This version was long overdue for a DVD issue. I've owned the previous VHS and Laser-Disc editions and I've snapped up this DVD edition as part of a slip-cased Da Ponte Box Set released in the UK.
The quality of singing and acting talent alone would merit an immediate purchase but the production by Peter Sellars makes it an essential recommendation to any opera lover. It grabs you by your throat and never lets up until the tragic finale. And the finale will take your breath away.Amazon.com
Jean-Louis Martinoty’s production and the sets are—merciful heavens—firmly rooted in the 18th century, but by no means weighted down by convention. This Count Almaviva is something of an art connoisseur, a point underlined at the start of act III, where he is seen discussing artefacts that have been brought to him for possible purchase. One, an hourglass, will later be examined by the Countess while she sings “Dove sono,” one of many imaginative little touches. The décor is thus dominated by pictures, mainly by lesser-known French 18th-century artists like Outrey, providing considerable flexibility, and working to magical effect in the final act, where Almaviva’s gardens are based on decorative floral designs by Jan van Huysum and others, the translucency of which greatly aid the unraveling of the complexities being played out. The period costumes are equally attractive; richly burnished or muted yellows and browns for the principals, with bright primary colors for the peasant chorus, although my wife took exception to Marcellina’s red and white candy stripes. ..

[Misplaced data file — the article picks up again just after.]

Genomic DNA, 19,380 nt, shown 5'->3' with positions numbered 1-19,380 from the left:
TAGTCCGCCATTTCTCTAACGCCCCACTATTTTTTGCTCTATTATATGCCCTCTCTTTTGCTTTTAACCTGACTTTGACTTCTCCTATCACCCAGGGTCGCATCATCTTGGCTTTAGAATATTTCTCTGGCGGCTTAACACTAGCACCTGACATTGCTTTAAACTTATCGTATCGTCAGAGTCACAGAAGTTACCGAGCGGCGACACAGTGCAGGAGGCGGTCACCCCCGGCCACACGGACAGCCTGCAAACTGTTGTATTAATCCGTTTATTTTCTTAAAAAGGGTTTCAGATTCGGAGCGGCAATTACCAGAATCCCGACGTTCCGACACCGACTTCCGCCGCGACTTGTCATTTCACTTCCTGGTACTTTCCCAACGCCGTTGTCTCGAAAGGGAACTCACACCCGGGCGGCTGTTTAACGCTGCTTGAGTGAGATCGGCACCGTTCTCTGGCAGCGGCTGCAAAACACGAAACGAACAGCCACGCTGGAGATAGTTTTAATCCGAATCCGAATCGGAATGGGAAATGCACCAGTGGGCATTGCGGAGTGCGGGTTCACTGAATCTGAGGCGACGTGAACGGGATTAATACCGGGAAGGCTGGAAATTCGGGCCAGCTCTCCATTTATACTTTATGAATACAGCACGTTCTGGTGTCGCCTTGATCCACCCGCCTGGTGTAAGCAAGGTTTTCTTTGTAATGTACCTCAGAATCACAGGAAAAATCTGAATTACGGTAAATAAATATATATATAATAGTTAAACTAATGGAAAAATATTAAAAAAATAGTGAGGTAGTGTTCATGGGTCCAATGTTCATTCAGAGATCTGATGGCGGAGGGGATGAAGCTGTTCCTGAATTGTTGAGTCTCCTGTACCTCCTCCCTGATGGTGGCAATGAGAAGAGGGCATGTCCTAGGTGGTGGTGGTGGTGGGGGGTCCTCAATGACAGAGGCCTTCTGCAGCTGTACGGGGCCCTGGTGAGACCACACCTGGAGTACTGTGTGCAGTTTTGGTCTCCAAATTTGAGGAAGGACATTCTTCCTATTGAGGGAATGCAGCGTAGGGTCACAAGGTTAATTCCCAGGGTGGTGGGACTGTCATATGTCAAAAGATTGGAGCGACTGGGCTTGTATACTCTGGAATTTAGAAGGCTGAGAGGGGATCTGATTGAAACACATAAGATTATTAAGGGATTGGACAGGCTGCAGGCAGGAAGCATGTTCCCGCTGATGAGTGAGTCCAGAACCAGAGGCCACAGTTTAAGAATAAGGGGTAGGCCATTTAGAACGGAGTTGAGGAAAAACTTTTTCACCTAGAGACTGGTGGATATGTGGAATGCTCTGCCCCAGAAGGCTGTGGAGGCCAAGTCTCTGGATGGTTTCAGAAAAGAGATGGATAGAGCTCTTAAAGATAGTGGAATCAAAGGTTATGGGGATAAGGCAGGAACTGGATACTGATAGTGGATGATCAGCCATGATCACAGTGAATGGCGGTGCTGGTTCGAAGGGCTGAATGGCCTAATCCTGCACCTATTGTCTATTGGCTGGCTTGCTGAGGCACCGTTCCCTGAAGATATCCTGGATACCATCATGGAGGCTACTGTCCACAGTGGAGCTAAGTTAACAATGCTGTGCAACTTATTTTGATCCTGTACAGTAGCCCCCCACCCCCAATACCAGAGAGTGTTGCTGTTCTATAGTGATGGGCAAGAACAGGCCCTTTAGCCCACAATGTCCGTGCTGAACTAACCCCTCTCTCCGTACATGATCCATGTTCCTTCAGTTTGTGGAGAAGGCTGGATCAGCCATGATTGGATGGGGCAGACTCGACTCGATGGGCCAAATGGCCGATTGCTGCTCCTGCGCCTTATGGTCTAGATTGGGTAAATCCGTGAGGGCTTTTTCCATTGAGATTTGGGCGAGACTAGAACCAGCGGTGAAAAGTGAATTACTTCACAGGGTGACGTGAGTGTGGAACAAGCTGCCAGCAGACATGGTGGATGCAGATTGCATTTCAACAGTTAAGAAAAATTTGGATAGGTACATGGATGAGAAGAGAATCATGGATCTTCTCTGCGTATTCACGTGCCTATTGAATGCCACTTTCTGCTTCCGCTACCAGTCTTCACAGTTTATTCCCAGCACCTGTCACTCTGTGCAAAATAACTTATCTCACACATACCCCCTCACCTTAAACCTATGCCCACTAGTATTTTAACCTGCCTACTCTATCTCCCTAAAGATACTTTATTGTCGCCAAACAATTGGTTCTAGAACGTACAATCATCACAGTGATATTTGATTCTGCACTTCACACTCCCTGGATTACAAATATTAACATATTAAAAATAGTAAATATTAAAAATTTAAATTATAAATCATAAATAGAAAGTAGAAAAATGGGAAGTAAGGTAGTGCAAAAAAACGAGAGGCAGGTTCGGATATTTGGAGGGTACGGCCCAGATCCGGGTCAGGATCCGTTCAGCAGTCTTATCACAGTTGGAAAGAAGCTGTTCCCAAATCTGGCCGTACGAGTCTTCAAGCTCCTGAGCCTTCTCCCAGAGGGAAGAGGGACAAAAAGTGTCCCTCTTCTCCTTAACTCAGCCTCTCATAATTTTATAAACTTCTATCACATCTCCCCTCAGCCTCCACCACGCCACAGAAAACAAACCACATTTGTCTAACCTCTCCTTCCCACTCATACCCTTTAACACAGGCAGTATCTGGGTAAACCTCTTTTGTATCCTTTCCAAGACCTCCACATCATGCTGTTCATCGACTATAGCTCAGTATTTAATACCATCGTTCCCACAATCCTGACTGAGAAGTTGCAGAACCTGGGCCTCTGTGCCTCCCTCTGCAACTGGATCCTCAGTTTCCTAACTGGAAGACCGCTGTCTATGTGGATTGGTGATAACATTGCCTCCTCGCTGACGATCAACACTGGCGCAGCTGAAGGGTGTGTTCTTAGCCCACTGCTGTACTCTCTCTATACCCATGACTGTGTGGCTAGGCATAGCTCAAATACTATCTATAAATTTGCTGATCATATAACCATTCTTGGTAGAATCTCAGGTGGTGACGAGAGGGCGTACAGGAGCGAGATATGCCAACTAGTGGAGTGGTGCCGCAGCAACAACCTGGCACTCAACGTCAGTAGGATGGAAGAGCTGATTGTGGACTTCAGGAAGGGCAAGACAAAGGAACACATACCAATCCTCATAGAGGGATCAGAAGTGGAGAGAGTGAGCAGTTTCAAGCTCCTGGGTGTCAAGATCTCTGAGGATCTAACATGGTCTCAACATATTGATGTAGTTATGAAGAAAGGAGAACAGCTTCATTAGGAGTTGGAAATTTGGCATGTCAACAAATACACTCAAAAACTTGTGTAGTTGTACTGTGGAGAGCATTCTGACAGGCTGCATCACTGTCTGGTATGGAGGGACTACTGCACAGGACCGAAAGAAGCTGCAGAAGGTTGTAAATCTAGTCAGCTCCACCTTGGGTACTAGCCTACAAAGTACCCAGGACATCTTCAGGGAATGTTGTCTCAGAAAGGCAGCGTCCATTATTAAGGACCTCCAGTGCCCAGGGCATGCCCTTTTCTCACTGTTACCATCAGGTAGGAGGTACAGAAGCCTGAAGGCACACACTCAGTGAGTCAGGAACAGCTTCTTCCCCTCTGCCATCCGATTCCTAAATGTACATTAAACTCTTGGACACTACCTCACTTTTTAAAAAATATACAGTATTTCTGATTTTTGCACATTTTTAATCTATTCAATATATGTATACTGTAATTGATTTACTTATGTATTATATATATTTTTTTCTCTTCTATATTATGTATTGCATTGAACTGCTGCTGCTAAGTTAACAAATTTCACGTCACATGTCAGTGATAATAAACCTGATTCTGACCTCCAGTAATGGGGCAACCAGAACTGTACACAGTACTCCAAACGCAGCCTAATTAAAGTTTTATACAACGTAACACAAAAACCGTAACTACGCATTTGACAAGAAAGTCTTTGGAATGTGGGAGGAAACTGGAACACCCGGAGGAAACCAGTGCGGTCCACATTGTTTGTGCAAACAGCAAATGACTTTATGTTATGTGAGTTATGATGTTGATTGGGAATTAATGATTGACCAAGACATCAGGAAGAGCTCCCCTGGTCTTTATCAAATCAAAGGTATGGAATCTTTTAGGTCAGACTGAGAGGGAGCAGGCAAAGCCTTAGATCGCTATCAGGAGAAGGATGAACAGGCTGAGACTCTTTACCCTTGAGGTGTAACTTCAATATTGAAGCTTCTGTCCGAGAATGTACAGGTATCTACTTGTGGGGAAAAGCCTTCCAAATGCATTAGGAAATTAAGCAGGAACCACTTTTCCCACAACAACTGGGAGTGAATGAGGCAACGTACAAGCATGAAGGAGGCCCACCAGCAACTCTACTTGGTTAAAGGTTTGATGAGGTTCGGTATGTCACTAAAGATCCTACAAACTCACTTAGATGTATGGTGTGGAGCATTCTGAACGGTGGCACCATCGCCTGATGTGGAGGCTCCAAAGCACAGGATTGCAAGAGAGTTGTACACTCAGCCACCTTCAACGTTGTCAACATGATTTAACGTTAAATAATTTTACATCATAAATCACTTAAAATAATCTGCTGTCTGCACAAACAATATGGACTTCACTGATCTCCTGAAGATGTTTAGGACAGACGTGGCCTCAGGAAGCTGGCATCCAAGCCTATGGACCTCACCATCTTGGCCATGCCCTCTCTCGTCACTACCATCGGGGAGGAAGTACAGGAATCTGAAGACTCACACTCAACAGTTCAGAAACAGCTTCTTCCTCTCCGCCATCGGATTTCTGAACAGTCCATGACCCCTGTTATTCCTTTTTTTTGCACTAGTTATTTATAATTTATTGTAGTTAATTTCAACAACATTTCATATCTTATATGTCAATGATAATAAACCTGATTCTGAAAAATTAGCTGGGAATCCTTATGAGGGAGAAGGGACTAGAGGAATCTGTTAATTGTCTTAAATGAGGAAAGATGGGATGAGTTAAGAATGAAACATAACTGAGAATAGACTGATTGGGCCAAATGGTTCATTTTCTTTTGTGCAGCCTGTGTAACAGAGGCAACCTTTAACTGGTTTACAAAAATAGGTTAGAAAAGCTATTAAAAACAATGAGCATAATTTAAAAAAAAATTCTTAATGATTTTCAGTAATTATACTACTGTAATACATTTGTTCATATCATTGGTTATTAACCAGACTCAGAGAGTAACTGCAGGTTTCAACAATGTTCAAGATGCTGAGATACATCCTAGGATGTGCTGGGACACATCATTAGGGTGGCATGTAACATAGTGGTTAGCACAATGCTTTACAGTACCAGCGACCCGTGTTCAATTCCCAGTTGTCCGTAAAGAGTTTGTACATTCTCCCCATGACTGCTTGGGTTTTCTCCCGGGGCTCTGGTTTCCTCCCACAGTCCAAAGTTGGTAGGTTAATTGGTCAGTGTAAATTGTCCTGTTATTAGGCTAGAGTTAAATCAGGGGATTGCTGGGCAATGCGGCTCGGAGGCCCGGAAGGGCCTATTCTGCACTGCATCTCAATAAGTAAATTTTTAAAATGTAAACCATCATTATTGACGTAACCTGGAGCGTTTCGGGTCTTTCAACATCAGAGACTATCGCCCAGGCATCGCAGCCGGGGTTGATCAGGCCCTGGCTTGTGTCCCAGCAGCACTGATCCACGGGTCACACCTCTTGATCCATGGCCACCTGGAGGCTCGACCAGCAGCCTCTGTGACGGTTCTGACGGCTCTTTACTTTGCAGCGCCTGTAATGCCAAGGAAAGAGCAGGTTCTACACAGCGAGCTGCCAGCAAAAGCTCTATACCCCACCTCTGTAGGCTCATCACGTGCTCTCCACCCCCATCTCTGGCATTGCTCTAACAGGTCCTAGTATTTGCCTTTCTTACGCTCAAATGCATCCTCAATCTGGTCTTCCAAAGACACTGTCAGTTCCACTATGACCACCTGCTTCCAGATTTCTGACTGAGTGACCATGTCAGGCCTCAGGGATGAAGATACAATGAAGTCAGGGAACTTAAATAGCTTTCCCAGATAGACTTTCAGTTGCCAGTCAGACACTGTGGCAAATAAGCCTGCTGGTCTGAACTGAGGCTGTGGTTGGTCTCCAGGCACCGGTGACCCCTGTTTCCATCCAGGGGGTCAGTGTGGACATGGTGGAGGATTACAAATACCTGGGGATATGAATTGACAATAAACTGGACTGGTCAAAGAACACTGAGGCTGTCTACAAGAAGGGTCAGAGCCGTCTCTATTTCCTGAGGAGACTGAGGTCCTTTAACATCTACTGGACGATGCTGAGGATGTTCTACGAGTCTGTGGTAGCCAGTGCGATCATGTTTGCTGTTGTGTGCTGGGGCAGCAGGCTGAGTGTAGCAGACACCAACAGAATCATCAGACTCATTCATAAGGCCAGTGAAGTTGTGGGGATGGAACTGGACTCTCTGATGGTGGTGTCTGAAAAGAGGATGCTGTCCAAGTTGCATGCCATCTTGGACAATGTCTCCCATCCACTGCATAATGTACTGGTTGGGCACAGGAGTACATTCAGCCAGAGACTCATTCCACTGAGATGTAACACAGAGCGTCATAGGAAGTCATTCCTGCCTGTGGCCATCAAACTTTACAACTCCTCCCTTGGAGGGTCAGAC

There are four DVD of Entfuhrung with Malin Hartelius. In two she is Blonde, recorded in 1991 and 1997. She is Constanza here, recorded in 2004. In addition there is a Region 2 DVD from Zurich recorded in 2003 which I have not heard, other than a clip on line. This latest 2004 DVD is probably the best one as the Zurich one was conducted by an assistant conductor…Amazon.com
First recorded collaboration between one of the leading sopranos of our time, Juliane Banse, and the incomparable pianist András Schiff. The programme is a fascinating combination of two different worlds of 'Liedgesang' - in language as well as musical style and historicity.
Franz Krommer (1759-1831) was a prolific and very good composer, whose music is now being resuscitated with great and deserved success. It was difficult to be a composer in Vienna at the same time as Beethoven and Schubert, and most of their contemporaries have not survived the pressure. But Krommer managed to retain his personality and originality, becoming the last official director of chamber music and court composer to the Habsburg court under the conservative Emperor Francis I. The first of the two symphonies was published in 1803. Among its many interesting features is a haunting litde trio in the form of a waltz. The second work is much later, with four horns and three trombones, and is in C minor, but ending in the major. In both works, Krommer's knowledge of, and predilection for, the wind instruments is notable. The two works were well worth recording, especially with such felicitous performances and bright, pleasing recorded sound.
This double-CD budget set brings together two performances by Spanish pianist Alicia de Larrocha, collaborating both times with Georg Solti as conductor. Each disc includes a pair of Mozart piano concertos. The music on the first CD, recorded in 1985, has never been released, because, the booklet asserts, post-production work was needed to clean up the acoustics.
Two great recordings of two of the greatest choral works. Karajan and Levin swoops the standards of tempi, phrasing and intens music making. Karajan's finest recording of the Requiem. Levin sets the bar a milestone higher. Remastering of the Requiem is confidentional good. Sound quality of K327 is superb.